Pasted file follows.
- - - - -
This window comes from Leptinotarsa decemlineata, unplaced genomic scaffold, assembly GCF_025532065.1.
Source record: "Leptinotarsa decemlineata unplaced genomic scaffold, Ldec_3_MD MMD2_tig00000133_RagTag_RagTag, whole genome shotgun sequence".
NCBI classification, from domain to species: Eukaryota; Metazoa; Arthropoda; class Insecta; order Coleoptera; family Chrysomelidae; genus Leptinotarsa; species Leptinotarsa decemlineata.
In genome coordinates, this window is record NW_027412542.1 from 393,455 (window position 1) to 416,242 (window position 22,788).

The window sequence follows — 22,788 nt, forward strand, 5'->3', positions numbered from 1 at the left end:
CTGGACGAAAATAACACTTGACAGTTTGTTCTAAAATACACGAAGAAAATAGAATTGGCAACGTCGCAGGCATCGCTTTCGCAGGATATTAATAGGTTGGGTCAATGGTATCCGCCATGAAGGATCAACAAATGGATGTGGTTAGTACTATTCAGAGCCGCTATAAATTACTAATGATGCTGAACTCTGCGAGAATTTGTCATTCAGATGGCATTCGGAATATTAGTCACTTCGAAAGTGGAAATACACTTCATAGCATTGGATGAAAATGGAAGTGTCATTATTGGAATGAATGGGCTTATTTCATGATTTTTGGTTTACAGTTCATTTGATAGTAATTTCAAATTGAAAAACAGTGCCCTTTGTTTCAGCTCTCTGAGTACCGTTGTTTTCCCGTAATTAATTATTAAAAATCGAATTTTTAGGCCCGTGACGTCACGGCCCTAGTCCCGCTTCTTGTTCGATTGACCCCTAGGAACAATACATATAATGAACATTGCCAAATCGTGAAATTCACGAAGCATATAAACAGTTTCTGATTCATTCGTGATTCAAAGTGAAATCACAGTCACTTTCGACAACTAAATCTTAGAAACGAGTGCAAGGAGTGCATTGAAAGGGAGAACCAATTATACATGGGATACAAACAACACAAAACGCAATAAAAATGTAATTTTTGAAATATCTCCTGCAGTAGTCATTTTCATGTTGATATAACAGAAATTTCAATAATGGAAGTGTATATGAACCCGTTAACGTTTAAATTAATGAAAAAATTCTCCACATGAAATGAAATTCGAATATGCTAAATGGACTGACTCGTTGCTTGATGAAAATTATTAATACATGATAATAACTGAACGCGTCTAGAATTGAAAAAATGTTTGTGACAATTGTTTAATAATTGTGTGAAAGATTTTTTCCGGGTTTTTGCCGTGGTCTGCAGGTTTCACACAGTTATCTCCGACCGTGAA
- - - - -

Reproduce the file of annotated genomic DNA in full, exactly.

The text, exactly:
This window comes from Leptinotarsa decemlineata, unplaced genomic scaffold, assembly GCF_025532065.1.
Source record: "Leptinotarsa decemlineata unplaced genomic scaffold, Ldec_3_MD MMD2_tig00000133_RagTag_RagTag, whole genome shotgun sequence".
NCBI classification, from domain to species: Eukaryota; Metazoa; Arthropoda; class Insecta; order Coleoptera; family Chrysomelidae; genus Leptinotarsa; species Leptinotarsa decemlineata.
In genome coordinates, this window is record NW_027412542.1 from 393,455 (window position 1) to 416,242 (window position 22,788).

The window sequence follows — 22,788 nt, forward strand, 5'->3', positions numbered from 1 at the left end:
CTGGACGAAAATAACACTTGACAGTTTGTTCTAAAATACACGAAGAAAATAGAATTGGCAACGTCGCAGGCATCGCTTTCGCAGGATATTAATAGGTTGGGTCAATGGTATCCGCCATGAAGGATCAACAAATGGATGTGGTTAGTACTATTCAGAGCCGCTATAAATTACTAATGATGCTGAACTCTGCGAGAATTTGTCATTCAGATGGCATTCGGAATATTAGTCACTTCGAAAGTGGAAATACACTTCATAGCATTGGATGAAAATGGAAGTGTCATTATTGGAATGAATGGGCTTATTTCATGATTTTTGGTTTACAGTTCATTTGATAGTAATTTCAAATTGAAAAACAGTGCCCTTTGTTTCAGCTCTCTGAGTACCGTTGTTTTCCCGTAATTAATTATTAAAAATCGAATTTTTAGGCCCGTGACGTCACGGCCCTAGTCCCGCTTCTTGTTCGATTGACCCCTAGGAACAATACATATAATGAACATTGCCAAATCGTGAAATTCACGAAGCATATAAACAGTTTCTGATTCATTCGTGATTCAAAGTGAAATCACAGTCACTTTCGACAACTAAATCTTAGAAACGAGTGCAAGGAGTGCATTGAAAGGGAGAACCAATTATACATGGGATACAAACAACACAAAACGCAATAAAAATGTAATTTTTGAAATATCTCCTGCAGTAGTCATTTTCATGTTGATATAACAGAAATTTCAATAATGGAAGTGTATATGAACCCGTTAACGTTTAAATTAATGAAAAAATTCTCCACATGAAATGAAATTCGAATATGCTAAATGGACTGACTCGTTGCTTGATGAAAATTATTAATACATGATAATAACTGAACGCGTCTAGAATTGAAAAAATGTTTGTGACAATTGTTTAATAATTGTGTGAAAGATTTTTTCCGGGTTTTTGCCGTGGTCTGCAGGTTTCACACAGTTATCTCCGACCGTGAA